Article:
Thursday, 22 January 2015
A world-first longitudinal study by The University of Western Australia researchers examining the links between mental health and screen use by children and teenagers has found that guidelines to limit screen-based media-use to less than two hours a day are out of date and ‘virtually impossible' to enforce.
A team of researchers from UWA's Graduate School of Education, School of Population Health and School of Sport Science, Exercise and Health found that despite growing concern about the adverse physical and mental health outcomes associated with excessive screen-based media use, parents were finding it difficult to get their children to limit the time they spend with their screen devices.
This may be because the landscape had changed dramatically since the guidelines were written, with an explosion in the use of computers, game consoles, tablets, mobile phones and other devices by children and adolescents for everything from gaming and social networking to TV viewing and educational purposes.
The American Academy of Pediatrics recommended in 2001 that children under two years of age have no screen exposure and that parents of children older than two years should limit exposure to less than two hours per day. Similar recommendations followed from the Australian Department of Health and the Canadian Paediatric Society.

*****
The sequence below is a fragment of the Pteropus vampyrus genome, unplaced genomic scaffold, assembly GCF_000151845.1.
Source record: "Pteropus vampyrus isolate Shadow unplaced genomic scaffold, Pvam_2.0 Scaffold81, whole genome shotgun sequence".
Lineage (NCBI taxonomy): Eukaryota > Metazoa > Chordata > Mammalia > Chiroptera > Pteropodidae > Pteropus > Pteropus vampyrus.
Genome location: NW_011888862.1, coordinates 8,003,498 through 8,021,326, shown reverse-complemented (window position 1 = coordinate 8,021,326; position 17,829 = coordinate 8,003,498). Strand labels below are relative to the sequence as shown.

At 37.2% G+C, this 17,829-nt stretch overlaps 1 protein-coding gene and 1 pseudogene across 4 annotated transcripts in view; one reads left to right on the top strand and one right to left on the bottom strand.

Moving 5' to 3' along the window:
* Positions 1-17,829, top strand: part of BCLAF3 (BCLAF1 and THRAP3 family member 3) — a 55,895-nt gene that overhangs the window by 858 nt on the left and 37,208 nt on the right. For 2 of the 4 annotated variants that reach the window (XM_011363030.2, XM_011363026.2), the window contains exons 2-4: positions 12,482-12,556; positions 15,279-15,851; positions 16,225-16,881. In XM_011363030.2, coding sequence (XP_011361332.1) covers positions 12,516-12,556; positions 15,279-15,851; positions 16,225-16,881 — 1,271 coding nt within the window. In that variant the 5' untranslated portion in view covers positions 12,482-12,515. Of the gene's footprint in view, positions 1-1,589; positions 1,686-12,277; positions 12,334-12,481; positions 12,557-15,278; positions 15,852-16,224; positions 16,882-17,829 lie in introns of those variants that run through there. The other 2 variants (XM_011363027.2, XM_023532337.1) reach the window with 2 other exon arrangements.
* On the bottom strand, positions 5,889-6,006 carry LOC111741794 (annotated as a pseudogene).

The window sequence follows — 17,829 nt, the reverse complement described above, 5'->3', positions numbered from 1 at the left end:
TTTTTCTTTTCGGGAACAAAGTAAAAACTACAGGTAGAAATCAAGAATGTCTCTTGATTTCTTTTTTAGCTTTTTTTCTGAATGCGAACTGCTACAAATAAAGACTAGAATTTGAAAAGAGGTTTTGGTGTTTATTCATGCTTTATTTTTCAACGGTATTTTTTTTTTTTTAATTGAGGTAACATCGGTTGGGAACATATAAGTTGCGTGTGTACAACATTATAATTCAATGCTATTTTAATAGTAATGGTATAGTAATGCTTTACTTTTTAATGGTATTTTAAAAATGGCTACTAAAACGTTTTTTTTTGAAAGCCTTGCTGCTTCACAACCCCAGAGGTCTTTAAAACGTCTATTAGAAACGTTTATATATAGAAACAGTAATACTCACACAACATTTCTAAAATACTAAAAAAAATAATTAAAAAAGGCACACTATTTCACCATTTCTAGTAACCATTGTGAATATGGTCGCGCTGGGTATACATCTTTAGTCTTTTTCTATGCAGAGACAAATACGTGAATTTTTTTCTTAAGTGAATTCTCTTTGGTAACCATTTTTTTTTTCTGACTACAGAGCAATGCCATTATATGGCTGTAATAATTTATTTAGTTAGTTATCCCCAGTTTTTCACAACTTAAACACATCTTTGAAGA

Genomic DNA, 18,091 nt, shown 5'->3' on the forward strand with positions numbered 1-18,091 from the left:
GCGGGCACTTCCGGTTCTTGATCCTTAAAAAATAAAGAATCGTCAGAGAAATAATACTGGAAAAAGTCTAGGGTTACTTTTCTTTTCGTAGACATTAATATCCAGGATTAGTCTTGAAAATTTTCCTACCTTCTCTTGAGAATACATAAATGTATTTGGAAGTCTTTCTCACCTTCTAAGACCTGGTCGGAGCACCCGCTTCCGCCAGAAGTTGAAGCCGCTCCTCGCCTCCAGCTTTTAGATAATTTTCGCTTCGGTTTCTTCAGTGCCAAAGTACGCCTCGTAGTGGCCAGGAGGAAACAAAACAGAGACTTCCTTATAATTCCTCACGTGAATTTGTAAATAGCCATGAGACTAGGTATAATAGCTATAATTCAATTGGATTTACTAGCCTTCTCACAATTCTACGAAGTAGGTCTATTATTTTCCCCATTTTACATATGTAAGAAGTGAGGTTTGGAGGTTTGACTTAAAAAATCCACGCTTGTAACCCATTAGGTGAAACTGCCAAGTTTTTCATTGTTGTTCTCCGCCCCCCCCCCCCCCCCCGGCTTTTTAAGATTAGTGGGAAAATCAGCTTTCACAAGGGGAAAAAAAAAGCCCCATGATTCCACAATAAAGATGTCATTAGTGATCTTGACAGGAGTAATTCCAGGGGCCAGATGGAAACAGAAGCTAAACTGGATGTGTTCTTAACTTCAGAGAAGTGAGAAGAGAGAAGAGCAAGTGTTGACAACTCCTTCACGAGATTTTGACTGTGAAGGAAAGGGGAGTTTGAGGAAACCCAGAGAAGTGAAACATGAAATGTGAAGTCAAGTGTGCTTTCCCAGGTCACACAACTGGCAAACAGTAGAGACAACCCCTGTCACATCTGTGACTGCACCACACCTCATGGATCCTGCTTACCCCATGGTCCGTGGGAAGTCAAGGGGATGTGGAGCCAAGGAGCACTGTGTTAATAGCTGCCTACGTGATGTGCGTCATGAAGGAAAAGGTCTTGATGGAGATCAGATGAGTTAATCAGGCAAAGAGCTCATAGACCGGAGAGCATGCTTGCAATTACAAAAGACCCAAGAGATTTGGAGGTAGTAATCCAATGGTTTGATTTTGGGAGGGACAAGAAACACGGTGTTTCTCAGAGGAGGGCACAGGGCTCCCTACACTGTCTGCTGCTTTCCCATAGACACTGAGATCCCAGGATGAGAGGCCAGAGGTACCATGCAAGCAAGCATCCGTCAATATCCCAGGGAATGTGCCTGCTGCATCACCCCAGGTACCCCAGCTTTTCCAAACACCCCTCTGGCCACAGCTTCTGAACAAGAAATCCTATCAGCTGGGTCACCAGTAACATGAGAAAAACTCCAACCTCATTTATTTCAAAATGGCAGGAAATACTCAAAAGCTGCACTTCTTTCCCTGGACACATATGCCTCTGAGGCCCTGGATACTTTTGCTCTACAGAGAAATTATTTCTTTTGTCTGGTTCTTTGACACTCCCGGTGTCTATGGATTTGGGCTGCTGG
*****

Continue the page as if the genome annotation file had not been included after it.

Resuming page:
The paper - V irtually Impossible: Limiting Australian children and adolescents' daily screen based media use - found that since then, screen-based activities had become so central to modern children's lives that it was practically impossible for parents to enforce the limits.
"The use of mobile devices now makes screen use the centrepiece of young people's social lives," the authors wrote.
"Children and adolescents live in media-saturated worlds where the introduction of newer mobile screen media has afforded them with unprecedented access to the wider world and hence a variety of activities (eg. video gaming, social networking, internet searching, TV watching) for academic, social and entertainment purposes.
"That these devices have been embraced by younger generations more quickly and incorporated more seamlessly into their daily routines has heightened concerns. Thus the viability of achieving less than two hours per day of SBMU may be difficult."
The researchers said the recommendations needed to be rethought, taking into account the extent to which screen-based media use differed across specific screen activity, sex and age.
The study, published today in BioMed Central, assessed the amount of time Australian children and adolescents spend on all types of screens and specific screen-based activities. Data were collected from 2,620 eight to 16 year-olds from 25 government and non-government schools around Perth and Western Australia. Children were asked to report how many hours they spent on different screen types and activities - from when they woke up until they went to bed, including before, during and after school.